Introduction: DIY Cutting Board (With 3 Tools!)
One project I’ve had on my bucket list for the longest time has been a DIY wood cutting board. But, I’ve been wanting to build it in a way that is approachable to most people with a few power tools. So, I created not one, but TWO cutting boards in my small shed-workshop with three power tools (and no planer)!
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Hardwoods (I used Maple, Padauk, & Walnut)
Assorted Sanding Discs/Sandpaper
Cutting Board Oil
Step 1: Choose Your Lumber
First step was to choose the lumber for my cutting board(s). When making cutting boards, it’s important to choose dense, hardwoods. For my boards, I chose maple, padauk, and walnut.
Step 2: Trim to Equal Thickness
Next, I used my table saw to rip my pieces into similar thicknesses. It was important for me to have a straight edge on both sides of the pieces I was working with. So, I trimmed a slight bit off of one side and then flipped the piece over and cut it to my final width.
Step 3: Choose Your Size
After cutting the boards to width, I trimmed them down with my miter saw. I didn’t have to make them my final length just yet, but wanted them to be close.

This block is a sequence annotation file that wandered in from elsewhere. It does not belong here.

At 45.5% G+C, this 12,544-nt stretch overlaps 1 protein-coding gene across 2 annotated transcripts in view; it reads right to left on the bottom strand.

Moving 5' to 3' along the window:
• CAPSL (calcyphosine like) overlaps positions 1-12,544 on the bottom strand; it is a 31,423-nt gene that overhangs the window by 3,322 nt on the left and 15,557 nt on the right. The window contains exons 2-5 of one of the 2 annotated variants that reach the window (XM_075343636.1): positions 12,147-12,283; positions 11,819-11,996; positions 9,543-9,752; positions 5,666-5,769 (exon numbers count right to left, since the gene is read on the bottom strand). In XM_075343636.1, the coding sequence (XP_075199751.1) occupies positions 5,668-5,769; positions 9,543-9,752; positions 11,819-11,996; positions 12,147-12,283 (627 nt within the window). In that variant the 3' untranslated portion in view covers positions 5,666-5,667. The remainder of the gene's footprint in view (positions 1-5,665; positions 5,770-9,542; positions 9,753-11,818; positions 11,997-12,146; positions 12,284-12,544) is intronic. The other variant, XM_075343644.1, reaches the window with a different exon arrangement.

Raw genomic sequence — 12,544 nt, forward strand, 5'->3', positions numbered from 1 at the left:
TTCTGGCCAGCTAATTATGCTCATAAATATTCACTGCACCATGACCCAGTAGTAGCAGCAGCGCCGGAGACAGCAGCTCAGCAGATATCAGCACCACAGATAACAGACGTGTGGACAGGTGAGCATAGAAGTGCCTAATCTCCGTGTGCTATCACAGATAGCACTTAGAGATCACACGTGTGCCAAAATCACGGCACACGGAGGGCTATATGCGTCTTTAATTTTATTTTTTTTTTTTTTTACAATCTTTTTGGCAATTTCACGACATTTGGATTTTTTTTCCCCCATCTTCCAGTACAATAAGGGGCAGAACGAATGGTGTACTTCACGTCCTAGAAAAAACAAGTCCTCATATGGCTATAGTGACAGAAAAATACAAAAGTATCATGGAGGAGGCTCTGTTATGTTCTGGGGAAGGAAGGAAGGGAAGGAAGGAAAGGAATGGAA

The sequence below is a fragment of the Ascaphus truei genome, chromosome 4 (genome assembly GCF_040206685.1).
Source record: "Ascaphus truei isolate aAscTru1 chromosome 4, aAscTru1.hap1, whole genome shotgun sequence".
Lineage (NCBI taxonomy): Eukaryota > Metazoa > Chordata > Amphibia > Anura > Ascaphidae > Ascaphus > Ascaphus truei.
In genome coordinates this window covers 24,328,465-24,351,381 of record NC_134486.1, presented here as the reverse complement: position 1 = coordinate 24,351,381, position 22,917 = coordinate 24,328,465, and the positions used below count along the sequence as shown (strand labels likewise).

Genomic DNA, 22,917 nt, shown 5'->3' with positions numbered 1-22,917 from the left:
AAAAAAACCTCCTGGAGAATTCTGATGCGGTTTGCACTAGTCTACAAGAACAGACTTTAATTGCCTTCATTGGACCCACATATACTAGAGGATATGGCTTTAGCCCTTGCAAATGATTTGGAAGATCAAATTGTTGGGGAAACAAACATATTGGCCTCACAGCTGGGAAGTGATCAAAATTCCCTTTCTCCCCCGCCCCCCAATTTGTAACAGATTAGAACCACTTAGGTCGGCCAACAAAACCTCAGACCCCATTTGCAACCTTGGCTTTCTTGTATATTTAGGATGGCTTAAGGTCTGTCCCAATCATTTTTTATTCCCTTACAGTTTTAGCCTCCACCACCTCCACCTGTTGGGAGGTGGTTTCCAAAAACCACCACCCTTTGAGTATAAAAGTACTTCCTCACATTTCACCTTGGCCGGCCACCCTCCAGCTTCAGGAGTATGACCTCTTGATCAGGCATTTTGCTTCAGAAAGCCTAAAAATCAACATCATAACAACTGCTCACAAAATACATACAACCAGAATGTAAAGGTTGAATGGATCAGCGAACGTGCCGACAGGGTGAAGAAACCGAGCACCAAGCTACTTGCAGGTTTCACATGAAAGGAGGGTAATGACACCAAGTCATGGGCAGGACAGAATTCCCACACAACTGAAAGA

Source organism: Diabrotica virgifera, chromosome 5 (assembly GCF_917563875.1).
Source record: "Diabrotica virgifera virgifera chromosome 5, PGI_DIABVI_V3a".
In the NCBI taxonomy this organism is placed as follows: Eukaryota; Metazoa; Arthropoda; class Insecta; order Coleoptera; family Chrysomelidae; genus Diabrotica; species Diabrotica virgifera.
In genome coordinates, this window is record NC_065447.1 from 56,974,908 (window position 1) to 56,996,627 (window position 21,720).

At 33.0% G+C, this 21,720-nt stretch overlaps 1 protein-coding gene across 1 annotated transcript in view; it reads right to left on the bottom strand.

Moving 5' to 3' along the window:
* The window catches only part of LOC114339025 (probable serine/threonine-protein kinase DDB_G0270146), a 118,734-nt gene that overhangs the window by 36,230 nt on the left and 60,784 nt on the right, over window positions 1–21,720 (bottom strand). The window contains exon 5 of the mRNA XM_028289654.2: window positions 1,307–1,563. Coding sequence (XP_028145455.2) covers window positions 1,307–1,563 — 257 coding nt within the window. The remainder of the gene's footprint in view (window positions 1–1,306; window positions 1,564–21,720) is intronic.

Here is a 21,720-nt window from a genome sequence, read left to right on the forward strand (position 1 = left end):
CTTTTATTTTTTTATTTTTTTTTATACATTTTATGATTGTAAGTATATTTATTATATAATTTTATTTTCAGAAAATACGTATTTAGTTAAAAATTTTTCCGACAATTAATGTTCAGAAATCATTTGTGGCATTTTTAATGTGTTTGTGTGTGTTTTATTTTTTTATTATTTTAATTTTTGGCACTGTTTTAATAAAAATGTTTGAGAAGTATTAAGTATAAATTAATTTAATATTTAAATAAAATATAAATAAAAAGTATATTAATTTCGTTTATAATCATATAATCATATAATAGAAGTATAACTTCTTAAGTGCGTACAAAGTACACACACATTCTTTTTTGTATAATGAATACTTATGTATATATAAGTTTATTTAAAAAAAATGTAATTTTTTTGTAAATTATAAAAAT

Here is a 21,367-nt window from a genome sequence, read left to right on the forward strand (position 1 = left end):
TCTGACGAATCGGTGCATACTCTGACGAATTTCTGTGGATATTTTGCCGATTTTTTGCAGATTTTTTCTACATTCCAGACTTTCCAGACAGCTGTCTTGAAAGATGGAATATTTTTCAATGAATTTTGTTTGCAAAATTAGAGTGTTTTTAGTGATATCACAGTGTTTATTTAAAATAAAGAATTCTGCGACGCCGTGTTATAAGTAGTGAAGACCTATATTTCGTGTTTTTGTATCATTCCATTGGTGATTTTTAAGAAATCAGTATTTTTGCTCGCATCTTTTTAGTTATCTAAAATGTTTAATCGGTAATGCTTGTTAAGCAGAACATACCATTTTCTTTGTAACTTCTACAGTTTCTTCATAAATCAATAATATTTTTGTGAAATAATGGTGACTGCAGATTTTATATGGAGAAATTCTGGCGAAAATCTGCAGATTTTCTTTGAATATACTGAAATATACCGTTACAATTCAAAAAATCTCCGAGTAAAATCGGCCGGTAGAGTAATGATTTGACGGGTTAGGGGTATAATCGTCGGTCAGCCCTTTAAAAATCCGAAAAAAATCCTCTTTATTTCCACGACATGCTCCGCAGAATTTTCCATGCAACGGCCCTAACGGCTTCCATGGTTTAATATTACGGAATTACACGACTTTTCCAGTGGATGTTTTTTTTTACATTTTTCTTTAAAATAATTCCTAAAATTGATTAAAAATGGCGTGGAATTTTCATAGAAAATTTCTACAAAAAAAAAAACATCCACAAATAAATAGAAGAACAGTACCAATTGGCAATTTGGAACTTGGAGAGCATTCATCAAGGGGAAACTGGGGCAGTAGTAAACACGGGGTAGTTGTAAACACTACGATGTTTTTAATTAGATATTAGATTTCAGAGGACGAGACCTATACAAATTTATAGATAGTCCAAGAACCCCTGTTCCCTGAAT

Step 4: Smooth It Out
After trimming everything down to size, I ran a dry fit of my boards and used a sander to smooth out any bumps leftover from the table saw.
Step 5: Glue (A Lot)
Next, I placed my boards on top of my parallel clamps and added an ample amount of wood glue to the edges of my boards. then used a glue spreader to evenly distribute the glue on the boards. This stuff held up so well!
Step 6: Clamp
After adding the glue, I clamped together the boards and allowed them to dry for a full day.
Step 7: Sand (A Lot)
After the boards were dry, I removed them from the clamps and began the sanding process. I started sanding with 80 grit sandpaper until one side was flat.
Step 8: Trim to Final Size
I then took the cutting boards to the miter saw and trimmed them to size.
Step 9: Sand (Some More)
Once the boards were trimmed, I brought them back to the sander and sanded them to 220 grit.
Step 10: Raise the Grain
After I was finished sanding, I wet down my boards to raise the grain (this is an important step because it prevents the board from getting rough after the first wash).
Step 11: Finish It Up
Once the boards dried, I sanded them back down to 220 grit and then finished them with cutting board oil!
Step 12: Serve & Enjoy!
That's it! I was honestly so shocked that I was able to create this board with just three power tools tools! DIY projects don’t have to be overcomplicated!
Make sure to check out the video tutorial for this project, if you're interested!